Aims: The prevalence of type 2 diabetes due to insulin resistance is increasing in puberty. Authors have investigated whether body weight excess arises only from increased fat content of the body. Different anthropometrical data were also analysed if they are able to predict degree of insulin resistance.
Materials and methods: 108 obese children (50 female, 58 male, Tanner st-s1-5, mean age 12.06 years, mean BMI: 30.97 kg/m2) with positive familiar anamnesis of metabolic syndrome were in the study. Bone density by PQCT as well as body composition by bioelectrical impedance analyser(inBody 3.0) were measured. Waist/hip-ratio and body fat% based on skin-fold thicknesses measurement were calculated. HOMA-index and ΣC-peptide/ΣIRI ratio (ΣC/ΣIRI) during oral glucose tolerance test as markers of insulin resistance were calculated
Results: Total Z-score of bone mineral density in obese children exceeded by 0.2 SD and trabecular density by 0.65 SD those of normal population of the same age. Obese childrens muscle mass exceeded by 6.8 kg in average compared with same values of sample population of the same age. There were slack correlations (r=0.578 vs. 0.682) between measured and calculated body fat% as well as measured fat% and BMI. There was no significant correlation between the anthropometrical values and HOMA-index, nor the ΣC/ΣIRI. Waist/hip-ratio showed a mild correlation with HOMA-index (r=0.268) and a moderate one with ΣC/ΣIRI (r=0.462).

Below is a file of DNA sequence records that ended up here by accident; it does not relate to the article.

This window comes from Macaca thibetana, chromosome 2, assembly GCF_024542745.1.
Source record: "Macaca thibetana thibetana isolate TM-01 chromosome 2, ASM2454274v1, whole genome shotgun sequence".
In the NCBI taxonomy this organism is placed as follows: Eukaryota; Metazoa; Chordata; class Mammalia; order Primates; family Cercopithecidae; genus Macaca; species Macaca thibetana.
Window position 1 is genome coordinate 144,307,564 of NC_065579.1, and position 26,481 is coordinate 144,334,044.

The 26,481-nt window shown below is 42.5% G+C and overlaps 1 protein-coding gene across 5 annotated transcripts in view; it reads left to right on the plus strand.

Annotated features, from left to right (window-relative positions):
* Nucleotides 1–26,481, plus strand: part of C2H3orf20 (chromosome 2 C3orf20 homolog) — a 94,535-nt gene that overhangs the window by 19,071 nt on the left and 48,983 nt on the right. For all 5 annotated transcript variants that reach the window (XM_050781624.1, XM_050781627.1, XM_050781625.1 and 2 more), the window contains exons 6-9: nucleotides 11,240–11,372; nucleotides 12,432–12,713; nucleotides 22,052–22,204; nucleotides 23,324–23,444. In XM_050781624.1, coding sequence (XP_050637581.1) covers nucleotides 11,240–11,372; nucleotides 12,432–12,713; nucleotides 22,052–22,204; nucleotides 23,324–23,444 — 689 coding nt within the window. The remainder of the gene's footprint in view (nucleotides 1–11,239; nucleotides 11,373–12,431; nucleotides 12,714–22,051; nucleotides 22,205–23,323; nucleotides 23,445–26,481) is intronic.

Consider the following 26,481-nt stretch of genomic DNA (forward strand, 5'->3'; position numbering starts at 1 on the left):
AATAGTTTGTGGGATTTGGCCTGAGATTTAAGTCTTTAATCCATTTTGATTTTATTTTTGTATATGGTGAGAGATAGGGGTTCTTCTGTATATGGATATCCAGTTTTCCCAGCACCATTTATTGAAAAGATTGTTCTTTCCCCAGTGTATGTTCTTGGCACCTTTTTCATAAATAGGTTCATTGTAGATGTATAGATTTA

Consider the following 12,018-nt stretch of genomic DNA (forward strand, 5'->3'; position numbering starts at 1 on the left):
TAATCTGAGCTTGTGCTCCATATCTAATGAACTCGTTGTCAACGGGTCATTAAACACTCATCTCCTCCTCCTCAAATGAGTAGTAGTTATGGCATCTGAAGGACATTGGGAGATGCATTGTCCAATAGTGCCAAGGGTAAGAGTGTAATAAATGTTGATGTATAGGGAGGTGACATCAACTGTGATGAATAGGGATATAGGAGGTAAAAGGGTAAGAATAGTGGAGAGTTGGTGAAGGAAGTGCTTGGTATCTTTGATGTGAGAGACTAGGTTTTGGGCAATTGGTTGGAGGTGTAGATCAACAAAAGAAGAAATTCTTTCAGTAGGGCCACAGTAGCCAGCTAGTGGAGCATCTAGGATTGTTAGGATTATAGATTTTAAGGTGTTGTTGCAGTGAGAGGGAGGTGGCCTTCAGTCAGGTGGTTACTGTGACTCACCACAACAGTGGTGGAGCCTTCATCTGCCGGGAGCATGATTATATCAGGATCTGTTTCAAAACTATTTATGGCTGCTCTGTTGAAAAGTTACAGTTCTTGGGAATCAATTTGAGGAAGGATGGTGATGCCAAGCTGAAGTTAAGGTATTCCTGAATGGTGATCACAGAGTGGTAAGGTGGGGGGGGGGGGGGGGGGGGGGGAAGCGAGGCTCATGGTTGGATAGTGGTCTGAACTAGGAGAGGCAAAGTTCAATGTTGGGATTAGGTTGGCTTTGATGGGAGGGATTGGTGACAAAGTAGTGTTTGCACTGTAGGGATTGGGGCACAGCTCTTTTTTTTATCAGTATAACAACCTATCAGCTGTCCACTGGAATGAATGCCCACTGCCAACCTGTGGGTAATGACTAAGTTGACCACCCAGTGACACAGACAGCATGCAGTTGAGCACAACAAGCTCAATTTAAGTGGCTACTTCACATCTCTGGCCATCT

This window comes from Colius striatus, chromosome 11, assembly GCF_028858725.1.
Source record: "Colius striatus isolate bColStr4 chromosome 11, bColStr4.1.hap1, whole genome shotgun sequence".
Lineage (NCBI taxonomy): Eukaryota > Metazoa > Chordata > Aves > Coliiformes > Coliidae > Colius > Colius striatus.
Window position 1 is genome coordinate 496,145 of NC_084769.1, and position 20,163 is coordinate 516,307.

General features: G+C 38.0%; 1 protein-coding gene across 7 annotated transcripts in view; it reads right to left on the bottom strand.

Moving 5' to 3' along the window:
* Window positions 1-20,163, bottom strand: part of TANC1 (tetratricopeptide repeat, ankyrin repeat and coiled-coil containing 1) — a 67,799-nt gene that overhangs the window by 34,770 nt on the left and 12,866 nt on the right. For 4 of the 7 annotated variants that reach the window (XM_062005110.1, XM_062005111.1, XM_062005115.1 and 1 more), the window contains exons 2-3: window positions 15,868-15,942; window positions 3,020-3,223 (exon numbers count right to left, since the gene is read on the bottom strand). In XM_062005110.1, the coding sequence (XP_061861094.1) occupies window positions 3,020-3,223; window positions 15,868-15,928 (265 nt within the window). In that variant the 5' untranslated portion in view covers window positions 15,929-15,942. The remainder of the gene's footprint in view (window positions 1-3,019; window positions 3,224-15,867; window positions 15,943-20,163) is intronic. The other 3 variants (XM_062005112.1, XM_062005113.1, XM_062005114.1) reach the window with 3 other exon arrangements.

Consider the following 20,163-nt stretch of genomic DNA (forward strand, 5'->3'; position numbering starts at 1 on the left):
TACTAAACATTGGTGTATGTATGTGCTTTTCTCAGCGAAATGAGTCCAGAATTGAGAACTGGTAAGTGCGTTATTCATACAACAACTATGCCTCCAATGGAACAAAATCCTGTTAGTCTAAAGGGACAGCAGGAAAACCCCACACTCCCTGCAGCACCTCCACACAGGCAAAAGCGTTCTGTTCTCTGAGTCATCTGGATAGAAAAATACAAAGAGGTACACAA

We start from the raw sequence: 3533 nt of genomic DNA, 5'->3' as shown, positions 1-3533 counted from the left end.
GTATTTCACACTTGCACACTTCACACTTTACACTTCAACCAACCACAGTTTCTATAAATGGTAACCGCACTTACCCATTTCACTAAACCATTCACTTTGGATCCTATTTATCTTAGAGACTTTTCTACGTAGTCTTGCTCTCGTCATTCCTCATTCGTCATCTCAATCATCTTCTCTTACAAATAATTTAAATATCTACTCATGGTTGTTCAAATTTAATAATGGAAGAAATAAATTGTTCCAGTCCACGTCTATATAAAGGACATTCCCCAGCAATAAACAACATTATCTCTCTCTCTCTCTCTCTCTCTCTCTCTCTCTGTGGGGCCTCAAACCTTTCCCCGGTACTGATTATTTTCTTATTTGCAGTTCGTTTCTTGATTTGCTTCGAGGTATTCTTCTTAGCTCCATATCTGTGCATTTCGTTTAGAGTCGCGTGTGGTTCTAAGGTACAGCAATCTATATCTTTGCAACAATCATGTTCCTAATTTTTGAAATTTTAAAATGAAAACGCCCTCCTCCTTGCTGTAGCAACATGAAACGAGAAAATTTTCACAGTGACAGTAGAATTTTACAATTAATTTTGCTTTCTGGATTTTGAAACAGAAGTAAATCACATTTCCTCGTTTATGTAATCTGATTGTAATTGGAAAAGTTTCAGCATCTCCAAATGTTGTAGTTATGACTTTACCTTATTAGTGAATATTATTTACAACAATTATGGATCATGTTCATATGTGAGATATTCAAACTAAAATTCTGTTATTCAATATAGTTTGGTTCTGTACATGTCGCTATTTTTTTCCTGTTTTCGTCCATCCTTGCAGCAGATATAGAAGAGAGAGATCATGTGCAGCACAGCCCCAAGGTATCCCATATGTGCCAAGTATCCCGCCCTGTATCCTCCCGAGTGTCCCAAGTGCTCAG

Conclusions: Increased BMI-values in obese children are partially caused by both increased bone mineral content and higher muscle mass. BMI-values are less helpful to estimate inappropriate body composition. Differences between measured and calculated body fat% can indirectly indicate the degree of visceral fat. Increased waist/hip ratio predicts insulin resistance better. Anthropometrical data themselves do not predict insulin resistance in youngsters, it has to be determined individually. The ΣC/ΣIRI is a more exact indicator of insulin resistance than the HOMA-index.